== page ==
Comments: In our August 2009 report on the Department of the Interior's Minerals Management Service's (MMS) Royalty-In-Kind Program, we found that the agency lacked information on how to price gas imbalances - the difference between the percentage of gas MMS is owed and the percentage it actually receives - and the point at which the agency should begin applying interest to the imbalances for leases that have terminated from the program or those leases where production has ceased. We reported that MMS was not actively trying to collect on those imbalances because they were in discussions with the Office of the Solicitor for more than a year about these issues. The Department of the Interior concurred with our recommendation that MMS complete establishing policies and procedures to ensure outstanding imbalances are valued appropriately and that the correct amount of interest is charged. Based on our finding and recommendation, the Secretary of the Interior and MMS have taken action to implement our recommendation. Specifically, in October 2009, MMS issued policies and procedures to complete the reconciliation and resolution of all oil and gas imbalances, including a methodology to ensure that outstanding imbalances are valued appropriately and that the correct amount of interest is charged. The procedures included (1) valuing each production month's imbalance using the MMS contract price applicable to that production month and measurement point, (2) calculating interest in accordance with the regulations starting with the due date of the production month through the date payment is received, and (3) applying a 7-year statute of limitations to all production months where there are imbalances.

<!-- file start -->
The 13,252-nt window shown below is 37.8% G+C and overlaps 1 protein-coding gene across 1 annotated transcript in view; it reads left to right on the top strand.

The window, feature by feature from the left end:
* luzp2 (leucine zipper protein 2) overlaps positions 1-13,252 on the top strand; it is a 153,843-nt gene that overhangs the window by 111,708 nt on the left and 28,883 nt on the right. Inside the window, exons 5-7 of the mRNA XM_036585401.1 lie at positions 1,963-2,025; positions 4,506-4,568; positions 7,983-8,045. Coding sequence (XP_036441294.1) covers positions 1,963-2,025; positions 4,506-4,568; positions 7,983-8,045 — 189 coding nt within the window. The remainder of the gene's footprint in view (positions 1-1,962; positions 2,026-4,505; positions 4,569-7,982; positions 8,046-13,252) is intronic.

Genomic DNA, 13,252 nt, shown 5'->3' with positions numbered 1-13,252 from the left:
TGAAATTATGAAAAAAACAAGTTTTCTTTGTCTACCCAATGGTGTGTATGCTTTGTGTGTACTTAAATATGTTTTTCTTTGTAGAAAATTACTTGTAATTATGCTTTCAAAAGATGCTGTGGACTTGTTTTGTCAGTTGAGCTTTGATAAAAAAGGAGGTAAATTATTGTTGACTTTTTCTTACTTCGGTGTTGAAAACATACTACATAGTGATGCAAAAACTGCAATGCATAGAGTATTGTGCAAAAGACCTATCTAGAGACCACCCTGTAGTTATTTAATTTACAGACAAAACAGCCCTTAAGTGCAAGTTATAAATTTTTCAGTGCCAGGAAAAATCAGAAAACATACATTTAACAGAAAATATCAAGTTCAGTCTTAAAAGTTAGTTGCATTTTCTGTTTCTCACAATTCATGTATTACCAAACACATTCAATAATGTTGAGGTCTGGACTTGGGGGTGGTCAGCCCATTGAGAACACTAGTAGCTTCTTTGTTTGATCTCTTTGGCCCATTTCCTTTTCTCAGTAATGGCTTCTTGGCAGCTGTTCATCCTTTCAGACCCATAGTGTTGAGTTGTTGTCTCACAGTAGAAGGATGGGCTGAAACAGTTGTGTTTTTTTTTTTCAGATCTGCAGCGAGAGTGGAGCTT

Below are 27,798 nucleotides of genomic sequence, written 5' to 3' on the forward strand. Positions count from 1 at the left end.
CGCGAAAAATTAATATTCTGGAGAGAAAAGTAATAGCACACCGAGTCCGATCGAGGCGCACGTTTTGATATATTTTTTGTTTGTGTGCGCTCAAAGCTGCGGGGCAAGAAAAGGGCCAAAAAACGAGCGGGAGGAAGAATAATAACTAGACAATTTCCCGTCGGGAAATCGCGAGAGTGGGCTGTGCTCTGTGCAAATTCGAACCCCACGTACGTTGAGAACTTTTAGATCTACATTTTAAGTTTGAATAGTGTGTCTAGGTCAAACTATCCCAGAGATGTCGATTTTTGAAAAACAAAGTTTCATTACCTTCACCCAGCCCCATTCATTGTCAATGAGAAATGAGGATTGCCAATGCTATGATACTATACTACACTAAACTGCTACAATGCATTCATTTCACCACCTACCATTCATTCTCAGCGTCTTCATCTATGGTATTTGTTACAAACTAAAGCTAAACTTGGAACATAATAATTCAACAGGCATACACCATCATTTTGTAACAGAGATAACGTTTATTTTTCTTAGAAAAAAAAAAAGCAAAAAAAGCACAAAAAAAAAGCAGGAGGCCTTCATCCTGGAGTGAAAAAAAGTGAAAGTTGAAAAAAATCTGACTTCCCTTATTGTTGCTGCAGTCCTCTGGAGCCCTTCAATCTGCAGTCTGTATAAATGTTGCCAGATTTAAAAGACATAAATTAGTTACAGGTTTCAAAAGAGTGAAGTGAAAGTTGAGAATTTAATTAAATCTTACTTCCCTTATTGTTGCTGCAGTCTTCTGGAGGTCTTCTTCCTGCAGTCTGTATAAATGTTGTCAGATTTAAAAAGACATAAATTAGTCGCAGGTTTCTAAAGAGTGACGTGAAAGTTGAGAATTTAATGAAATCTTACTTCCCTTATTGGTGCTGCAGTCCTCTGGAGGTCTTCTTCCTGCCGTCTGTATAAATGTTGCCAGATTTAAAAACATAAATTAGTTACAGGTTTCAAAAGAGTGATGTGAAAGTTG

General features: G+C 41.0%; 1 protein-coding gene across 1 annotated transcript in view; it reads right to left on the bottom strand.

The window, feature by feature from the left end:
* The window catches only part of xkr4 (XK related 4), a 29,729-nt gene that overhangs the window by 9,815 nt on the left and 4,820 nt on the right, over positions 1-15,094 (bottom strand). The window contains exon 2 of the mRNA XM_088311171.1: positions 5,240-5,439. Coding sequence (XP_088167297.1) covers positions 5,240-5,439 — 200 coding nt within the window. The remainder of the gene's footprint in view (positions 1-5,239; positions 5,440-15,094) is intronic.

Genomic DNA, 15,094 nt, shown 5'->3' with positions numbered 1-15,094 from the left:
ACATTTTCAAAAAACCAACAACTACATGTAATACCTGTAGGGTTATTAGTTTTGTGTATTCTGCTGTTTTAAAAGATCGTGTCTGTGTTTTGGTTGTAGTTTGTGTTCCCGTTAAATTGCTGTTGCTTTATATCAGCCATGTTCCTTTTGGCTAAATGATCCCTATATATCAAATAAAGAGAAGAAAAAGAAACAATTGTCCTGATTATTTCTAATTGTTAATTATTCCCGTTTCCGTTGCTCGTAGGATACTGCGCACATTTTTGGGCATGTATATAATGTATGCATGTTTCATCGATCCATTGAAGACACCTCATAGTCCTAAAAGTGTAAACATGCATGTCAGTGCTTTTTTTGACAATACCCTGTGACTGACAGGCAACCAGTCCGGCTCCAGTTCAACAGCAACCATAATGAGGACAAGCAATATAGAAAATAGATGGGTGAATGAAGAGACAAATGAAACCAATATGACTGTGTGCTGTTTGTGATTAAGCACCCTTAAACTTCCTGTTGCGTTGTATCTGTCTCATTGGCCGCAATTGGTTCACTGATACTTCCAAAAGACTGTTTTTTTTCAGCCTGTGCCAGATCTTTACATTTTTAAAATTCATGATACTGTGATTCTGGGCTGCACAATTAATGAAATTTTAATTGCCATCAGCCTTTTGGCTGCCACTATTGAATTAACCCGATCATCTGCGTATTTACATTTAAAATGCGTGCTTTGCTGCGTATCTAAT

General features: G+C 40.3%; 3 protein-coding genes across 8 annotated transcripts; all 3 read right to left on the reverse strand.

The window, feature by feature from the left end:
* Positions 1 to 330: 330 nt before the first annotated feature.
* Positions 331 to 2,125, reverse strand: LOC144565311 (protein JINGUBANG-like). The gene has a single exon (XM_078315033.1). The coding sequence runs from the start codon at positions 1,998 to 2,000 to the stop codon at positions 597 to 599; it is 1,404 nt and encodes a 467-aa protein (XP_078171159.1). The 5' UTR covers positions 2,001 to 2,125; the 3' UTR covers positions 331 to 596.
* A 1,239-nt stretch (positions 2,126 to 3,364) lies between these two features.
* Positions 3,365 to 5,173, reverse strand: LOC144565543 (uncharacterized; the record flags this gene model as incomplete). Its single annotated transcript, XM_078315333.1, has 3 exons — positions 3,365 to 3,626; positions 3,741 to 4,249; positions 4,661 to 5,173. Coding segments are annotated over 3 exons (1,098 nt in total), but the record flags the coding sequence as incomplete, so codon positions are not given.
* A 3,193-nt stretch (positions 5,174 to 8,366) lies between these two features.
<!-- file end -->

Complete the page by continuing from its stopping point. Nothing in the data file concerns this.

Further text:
Recommendation: To improve the Minerals Management Service's oversight of the RIK gas program and help ensure that the nation receives its fair share of RIK gas, the Secretary of the Interior should direct the Minerals Management Service to complete establishing polices and procedures to ensure outstanding imbalances are valued appropriately and that the correct amount of interest is charged.